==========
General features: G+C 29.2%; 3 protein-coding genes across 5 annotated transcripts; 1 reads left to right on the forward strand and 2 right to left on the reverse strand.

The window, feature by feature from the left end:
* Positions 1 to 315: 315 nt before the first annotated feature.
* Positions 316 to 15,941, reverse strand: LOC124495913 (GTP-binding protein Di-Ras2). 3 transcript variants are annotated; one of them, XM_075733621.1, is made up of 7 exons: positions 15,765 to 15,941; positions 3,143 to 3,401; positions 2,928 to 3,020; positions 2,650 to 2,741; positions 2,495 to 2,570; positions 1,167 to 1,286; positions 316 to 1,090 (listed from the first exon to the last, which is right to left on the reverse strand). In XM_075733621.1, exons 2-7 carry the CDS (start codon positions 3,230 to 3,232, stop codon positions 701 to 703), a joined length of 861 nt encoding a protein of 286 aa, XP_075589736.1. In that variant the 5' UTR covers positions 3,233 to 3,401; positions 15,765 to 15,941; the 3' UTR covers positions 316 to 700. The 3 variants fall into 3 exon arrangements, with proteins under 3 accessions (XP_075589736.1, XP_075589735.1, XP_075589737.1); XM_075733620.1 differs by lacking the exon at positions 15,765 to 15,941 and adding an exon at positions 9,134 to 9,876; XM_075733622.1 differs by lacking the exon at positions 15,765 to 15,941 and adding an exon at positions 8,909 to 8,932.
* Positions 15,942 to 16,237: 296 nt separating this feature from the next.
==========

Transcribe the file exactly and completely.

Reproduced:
General features: G+C 29.2%; 3 protein-coding genes across 5 annotated transcripts; 1 reads left to right on the forward strand and 2 right to left on the reverse strand.

The window, feature by feature from the left end:
* Positions 1 to 315: 315 nt before the first annotated feature.
* Positions 316 to 15,941, reverse strand: LOC124495913 (GTP-binding protein Di-Ras2). 3 transcript variants are annotated; one of them, XM_075733621.1, is made up of 7 exons: positions 15,765 to 15,941; positions 3,143 to 3,401; positions 2,928 to 3,020; positions 2,650 to 2,741; positions 2,495 to 2,570; positions 1,167 to 1,286; positions 316 to 1,090 (listed from the first exon to the last, which is right to left on the reverse strand). In XM_075733621.1, exons 2-7 carry the CDS (start codon positions 3,230 to 3,232, stop codon positions 701 to 703), a joined length of 861 nt encoding a protein of 286 aa, XP_075589736.1. In that variant the 5' UTR covers positions 3,233 to 3,401; positions 15,765 to 15,941; the 3' UTR covers positions 316 to 700. The 3 variants fall into 3 exon arrangements, with proteins under 3 accessions (XP_075589736.1, XP_075589735.1, XP_075589737.1); XM_075733620.1 differs by lacking the exon at positions 15,765 to 15,941 and adding an exon at positions 9,134 to 9,876; XM_075733622.1 differs by lacking the exon at positions 15,765 to 15,941 and adding an exon at positions 8,909 to 8,932.
* Positions 15,942 to 16,237: 296 nt separating this feature from the next.